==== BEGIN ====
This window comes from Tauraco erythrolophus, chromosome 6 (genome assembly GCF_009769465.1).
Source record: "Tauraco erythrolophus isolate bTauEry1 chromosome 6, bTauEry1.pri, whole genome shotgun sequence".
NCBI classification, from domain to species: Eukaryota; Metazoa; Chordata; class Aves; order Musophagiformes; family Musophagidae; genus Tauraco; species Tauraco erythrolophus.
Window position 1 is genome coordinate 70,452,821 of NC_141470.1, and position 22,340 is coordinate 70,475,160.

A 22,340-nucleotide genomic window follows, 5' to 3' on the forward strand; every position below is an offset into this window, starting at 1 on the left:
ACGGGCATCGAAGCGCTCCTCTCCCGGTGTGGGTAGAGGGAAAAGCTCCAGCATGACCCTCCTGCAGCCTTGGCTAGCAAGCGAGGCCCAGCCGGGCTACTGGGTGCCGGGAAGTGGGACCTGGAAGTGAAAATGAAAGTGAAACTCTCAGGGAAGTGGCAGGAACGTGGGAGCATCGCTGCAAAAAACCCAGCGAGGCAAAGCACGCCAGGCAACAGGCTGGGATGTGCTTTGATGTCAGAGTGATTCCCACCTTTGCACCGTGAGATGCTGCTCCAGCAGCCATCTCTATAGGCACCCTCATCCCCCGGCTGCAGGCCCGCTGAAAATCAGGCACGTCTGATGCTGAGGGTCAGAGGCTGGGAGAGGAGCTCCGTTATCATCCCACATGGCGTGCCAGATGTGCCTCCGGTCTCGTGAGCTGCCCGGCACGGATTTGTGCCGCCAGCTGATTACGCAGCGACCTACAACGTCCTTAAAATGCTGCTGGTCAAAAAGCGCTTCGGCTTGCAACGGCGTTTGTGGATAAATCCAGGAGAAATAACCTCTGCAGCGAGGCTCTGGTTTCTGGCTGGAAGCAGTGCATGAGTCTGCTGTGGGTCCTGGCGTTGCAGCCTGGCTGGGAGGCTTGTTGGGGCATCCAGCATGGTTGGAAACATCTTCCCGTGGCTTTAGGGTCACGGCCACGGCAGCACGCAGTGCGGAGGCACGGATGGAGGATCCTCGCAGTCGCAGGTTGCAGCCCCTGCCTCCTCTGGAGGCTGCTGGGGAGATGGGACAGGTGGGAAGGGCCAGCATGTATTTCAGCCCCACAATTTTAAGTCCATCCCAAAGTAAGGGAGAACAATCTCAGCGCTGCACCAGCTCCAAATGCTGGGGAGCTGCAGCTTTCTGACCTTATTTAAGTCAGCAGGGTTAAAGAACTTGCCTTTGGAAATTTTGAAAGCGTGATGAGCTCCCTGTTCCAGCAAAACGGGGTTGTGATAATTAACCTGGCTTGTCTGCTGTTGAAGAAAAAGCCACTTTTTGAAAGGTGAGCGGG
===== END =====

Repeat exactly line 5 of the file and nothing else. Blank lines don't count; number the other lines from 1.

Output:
A 22,340-nucleotide genomic window follows, 5' to 3' on the forward strand; every position below is an offset into this window, starting at 1 on the left: